NASA’s Mars helicopter soared again, went faster, and on its third journey through the blurry air of Mars covered a total distance about the length of an American football field.
Like the first two flights, the small experimental flying robot Ingenuity carried out its instructions perfectly from Earth. At 1:31 a.m. Eastern Time – 12:33 p.m. Mars local time – it rose 16 feet above the ground and then flew 328 feet back and forth before landing back where it started.
That was about 25 times as far as the second flight three days ago. The helicopter reached a top speed of 4.5 miles per hour and the flight lasted about a minute and 20 seconds.
The flight was a test of the helicopter’s navigation system, which visually tracks its location by comparing ground features recorded by its on-board camera. The further it traveled, the more pictures the camera had to take to remember the landscape below. If it went too fast, the helicopter could lose track of where it was.
“This is the first time we’ve seen the camera’s algorithm run over a long distance,” said MiMi Aung, the helicopter’s project manager, in a NASA press release. “You can’t do that in a test chamber.”
Recognition…NASA / JPL-Caltech
Ingenuity, roughly three feet tall, is a $ 85 million project to demonstrate that controlled flight like an airplane or helicopter is possible on Mars, where the surface atmosphere is only 1 percent of the Earth’s atmosphere.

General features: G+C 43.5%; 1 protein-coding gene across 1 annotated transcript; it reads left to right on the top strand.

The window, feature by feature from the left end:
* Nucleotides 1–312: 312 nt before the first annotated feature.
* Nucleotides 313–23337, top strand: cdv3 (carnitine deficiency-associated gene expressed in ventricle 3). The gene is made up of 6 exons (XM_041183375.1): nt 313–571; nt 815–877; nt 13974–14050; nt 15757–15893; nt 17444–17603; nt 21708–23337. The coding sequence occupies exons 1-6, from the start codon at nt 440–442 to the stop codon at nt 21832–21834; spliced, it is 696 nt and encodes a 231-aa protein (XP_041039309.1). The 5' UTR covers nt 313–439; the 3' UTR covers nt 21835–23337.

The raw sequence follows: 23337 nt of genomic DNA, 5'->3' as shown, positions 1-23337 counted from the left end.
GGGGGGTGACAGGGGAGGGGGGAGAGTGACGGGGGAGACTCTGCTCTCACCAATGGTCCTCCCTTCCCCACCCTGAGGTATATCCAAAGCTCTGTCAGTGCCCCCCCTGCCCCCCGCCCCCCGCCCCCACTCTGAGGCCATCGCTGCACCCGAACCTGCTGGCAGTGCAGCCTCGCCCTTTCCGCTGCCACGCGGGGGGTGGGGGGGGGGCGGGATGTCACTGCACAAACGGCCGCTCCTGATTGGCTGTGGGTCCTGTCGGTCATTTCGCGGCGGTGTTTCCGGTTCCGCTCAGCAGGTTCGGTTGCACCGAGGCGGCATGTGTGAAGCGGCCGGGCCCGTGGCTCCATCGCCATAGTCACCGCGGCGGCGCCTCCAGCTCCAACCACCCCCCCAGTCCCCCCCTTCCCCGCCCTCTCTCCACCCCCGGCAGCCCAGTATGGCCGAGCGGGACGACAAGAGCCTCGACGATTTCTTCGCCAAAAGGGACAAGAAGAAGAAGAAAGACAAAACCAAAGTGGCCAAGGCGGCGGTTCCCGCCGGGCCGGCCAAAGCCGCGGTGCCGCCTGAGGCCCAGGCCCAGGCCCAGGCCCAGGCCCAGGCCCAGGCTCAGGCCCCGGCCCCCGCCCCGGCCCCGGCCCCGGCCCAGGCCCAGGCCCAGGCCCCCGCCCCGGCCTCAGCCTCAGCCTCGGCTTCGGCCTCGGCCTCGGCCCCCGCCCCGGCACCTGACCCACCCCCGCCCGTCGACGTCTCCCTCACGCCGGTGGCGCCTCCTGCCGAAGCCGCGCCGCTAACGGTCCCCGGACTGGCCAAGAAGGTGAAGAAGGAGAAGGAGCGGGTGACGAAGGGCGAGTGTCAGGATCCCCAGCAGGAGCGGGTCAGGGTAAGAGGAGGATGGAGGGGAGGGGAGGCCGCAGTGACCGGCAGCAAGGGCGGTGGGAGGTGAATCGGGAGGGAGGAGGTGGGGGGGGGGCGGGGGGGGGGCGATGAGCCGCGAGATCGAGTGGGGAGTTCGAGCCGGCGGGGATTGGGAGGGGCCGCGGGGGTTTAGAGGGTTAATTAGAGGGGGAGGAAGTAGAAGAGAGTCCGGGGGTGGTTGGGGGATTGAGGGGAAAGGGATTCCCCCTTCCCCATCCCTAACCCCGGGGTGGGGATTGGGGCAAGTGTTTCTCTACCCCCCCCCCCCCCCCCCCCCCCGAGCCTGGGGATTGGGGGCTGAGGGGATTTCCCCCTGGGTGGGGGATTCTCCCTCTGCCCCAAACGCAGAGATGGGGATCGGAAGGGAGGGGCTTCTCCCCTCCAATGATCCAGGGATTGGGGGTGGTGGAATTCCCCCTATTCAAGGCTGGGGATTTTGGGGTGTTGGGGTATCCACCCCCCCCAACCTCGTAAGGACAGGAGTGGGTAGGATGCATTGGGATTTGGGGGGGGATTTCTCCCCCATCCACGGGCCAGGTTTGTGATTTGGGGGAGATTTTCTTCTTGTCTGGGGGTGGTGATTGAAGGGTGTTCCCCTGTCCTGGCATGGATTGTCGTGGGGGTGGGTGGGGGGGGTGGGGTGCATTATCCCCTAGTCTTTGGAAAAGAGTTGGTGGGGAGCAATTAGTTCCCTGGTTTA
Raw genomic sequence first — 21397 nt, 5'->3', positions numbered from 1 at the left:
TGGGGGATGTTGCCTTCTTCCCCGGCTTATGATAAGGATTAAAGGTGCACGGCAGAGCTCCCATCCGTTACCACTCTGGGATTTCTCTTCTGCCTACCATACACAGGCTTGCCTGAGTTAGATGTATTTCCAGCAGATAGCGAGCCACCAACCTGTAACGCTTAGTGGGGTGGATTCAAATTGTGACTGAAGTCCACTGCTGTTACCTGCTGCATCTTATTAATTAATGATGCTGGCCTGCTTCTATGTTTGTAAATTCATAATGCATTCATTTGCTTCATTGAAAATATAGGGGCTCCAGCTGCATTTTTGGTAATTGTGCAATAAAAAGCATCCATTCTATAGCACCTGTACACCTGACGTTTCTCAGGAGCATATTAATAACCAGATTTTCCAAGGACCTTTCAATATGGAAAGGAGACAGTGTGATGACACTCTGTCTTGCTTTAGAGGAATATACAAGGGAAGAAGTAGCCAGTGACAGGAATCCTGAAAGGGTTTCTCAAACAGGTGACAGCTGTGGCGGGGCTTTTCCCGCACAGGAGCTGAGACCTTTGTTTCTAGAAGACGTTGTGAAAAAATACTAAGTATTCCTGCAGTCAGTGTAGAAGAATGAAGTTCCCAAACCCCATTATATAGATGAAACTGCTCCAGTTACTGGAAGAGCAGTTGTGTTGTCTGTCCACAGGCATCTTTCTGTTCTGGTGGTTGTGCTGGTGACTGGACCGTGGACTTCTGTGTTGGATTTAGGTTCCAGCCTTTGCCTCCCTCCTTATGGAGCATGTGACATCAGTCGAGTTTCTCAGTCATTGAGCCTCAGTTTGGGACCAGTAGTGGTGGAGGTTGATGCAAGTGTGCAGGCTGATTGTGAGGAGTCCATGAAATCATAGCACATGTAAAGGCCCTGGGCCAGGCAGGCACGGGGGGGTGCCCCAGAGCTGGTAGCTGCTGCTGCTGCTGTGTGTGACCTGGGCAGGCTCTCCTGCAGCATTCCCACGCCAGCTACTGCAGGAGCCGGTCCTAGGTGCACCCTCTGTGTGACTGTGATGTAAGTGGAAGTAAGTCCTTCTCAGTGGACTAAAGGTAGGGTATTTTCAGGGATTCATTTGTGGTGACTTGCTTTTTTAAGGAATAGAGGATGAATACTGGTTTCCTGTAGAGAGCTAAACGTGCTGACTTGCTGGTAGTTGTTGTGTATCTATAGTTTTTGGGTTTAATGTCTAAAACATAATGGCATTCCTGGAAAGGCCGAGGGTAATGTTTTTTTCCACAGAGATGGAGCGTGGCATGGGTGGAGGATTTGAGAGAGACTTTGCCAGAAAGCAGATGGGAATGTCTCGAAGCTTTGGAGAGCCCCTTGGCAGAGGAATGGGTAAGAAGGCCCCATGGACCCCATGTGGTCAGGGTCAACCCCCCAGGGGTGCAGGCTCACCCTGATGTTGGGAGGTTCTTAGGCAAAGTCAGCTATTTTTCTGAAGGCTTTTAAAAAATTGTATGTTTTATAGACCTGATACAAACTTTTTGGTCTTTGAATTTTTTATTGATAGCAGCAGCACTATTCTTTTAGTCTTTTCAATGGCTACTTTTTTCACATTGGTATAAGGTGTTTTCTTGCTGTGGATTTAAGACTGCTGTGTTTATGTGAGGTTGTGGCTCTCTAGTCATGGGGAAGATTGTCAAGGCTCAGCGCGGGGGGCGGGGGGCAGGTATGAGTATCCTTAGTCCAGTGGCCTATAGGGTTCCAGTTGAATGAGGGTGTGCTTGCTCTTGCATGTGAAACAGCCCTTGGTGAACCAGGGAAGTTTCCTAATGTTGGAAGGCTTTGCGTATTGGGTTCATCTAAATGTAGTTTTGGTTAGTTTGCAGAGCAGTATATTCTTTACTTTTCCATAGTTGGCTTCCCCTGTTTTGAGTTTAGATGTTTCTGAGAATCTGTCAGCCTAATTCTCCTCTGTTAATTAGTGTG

It was pinned to Perseverance, NASA’s newest Mars rover, which hit the red planet in February. Before Perseverance sets out to find clues about ancient life in a dry river delta, the Ingenuity team has 30 Mars days, or about 31 Earth days, to perform five test flights of the helicopter.
“Today’s flight was what we planned, and yet it was nothing short of amazing,” said Dave Lavery, program manager for the helicopter project. “With this flight we are demonstrating critical capabilities that will allow us to add an air dimension to future Mars missions.”
Last Monday, Ingenuity made history as the first powered aircraft to fly on another planet. The first flight was short: a simple up and down that was a total of 39.1 seconds above the ground. The second flight on Thursday went a little higher and made a short sideways movement.
With the success of the first three flights, the helicopter’s engineers have just over a week to complete the last two, which will further enhance Ingenuity’s capabilities. Ms. Aung, the project manager, said after the first flight last week that she was hoping the final flight would fly up to 2,300 feet from its take-off point.
The fourth flight will take off in a few days, NASA said.
There are currently no plans to bring a second helicopter to Mars. However, Bob Balaram, the project’s chief engineer, said he and his colleagues had begun designing a larger Mars helicopter that could carry around 10 pounds of scientific equipment.